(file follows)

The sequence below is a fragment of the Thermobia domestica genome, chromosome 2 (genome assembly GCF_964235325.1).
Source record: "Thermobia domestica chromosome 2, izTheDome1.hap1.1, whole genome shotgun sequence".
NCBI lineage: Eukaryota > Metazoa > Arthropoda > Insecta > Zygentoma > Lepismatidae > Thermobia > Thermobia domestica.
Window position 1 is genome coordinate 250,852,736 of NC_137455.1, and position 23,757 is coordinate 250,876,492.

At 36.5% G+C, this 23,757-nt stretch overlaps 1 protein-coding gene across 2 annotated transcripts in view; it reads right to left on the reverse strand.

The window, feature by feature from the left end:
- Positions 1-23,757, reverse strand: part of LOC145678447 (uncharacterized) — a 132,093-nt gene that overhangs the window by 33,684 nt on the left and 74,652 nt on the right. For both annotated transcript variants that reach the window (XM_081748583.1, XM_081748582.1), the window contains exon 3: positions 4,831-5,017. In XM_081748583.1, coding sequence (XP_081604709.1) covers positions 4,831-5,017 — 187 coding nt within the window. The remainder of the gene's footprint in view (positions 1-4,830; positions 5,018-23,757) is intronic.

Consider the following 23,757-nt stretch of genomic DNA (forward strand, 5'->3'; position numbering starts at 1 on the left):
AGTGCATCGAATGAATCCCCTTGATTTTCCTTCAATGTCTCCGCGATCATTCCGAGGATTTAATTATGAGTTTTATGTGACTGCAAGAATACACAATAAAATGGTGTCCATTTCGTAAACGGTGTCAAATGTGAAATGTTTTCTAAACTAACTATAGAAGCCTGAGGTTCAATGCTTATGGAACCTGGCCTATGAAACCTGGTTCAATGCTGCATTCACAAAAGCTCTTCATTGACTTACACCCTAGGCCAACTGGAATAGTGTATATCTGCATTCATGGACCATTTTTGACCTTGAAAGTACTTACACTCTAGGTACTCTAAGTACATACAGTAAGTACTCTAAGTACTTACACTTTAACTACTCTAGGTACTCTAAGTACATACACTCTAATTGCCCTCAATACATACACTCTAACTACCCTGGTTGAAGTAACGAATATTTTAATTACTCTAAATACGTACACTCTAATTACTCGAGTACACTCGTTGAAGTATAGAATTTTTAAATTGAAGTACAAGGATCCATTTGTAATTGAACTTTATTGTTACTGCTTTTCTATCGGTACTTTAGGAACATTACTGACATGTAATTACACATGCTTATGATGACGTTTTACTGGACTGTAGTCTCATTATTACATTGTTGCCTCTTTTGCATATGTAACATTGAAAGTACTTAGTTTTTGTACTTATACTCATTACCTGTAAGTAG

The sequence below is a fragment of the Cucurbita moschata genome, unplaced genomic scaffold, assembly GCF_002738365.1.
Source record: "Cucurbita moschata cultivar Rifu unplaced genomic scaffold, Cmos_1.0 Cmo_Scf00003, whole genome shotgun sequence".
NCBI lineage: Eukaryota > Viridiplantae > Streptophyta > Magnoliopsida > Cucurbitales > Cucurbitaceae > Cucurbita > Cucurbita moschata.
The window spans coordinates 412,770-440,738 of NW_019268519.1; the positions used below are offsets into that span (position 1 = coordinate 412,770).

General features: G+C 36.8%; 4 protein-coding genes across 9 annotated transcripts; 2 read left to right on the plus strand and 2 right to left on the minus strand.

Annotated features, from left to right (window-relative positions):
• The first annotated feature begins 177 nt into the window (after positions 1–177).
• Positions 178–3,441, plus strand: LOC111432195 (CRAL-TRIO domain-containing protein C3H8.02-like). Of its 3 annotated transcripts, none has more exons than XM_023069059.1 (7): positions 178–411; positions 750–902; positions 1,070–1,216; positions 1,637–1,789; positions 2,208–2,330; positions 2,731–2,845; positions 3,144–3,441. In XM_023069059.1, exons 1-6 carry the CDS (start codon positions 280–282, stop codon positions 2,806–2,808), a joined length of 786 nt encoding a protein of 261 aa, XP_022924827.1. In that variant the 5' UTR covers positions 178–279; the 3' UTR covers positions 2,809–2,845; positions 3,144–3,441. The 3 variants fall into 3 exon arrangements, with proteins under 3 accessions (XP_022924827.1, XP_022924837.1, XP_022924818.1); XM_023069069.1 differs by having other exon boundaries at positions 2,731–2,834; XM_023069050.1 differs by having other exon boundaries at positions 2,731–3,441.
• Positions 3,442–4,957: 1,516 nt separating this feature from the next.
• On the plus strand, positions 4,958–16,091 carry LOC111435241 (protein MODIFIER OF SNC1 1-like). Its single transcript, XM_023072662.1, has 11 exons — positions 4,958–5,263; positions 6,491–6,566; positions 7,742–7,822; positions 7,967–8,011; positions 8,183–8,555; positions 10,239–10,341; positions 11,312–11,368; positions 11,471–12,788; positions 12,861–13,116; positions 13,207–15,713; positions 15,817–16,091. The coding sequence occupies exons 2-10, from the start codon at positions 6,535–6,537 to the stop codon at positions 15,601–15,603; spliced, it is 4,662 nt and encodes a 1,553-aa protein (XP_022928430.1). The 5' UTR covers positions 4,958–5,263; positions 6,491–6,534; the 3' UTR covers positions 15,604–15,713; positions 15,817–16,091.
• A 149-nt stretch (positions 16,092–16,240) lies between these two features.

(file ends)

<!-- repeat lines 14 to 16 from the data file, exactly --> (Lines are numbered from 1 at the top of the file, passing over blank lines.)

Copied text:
General features: G+C 36.8%; 4 protein-coding genes across 9 annotated transcripts; 2 read left to right on the plus strand and 2 right to left on the minus strand.

Annotated features, from left to right (window-relative positions):
• The first annotated feature begins 177 nt into the window (after positions 1–177).